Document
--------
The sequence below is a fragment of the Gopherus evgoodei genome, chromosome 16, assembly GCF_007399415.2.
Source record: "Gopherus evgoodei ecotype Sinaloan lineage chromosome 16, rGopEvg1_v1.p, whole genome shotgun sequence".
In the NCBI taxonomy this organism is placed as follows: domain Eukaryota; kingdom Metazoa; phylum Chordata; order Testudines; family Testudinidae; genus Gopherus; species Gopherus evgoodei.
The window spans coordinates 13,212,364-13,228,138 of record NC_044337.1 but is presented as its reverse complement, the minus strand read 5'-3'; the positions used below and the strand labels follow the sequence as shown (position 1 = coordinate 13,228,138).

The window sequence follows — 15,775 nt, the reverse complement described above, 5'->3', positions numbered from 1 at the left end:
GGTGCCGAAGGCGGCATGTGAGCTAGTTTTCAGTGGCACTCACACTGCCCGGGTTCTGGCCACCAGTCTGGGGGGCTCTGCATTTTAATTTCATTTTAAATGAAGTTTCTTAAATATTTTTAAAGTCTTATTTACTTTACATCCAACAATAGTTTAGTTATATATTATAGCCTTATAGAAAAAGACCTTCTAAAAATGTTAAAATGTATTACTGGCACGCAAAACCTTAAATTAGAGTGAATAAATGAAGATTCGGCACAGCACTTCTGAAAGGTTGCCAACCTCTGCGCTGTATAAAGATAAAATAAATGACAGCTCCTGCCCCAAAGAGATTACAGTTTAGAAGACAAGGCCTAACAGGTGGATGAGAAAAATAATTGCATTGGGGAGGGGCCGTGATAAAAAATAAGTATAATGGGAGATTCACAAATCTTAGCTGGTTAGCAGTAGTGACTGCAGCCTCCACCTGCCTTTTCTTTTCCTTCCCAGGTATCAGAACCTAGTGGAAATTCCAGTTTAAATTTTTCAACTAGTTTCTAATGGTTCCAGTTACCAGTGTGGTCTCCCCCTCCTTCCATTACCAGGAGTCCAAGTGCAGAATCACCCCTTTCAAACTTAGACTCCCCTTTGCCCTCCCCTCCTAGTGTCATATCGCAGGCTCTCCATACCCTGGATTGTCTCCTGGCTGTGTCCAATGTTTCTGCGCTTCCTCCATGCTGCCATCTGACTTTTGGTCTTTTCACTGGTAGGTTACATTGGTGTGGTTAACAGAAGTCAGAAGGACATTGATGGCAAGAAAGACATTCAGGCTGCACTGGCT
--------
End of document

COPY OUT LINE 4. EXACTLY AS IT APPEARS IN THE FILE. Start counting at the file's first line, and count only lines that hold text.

The window spans coordinates 13,212,364-13,228,138 of record NC_044337.1 but is presented as its reverse complement, the minus strand read 5'-3'; the positions used below and the strand labels follow the sequence as shown (position 1 = coordinate 13,228,138).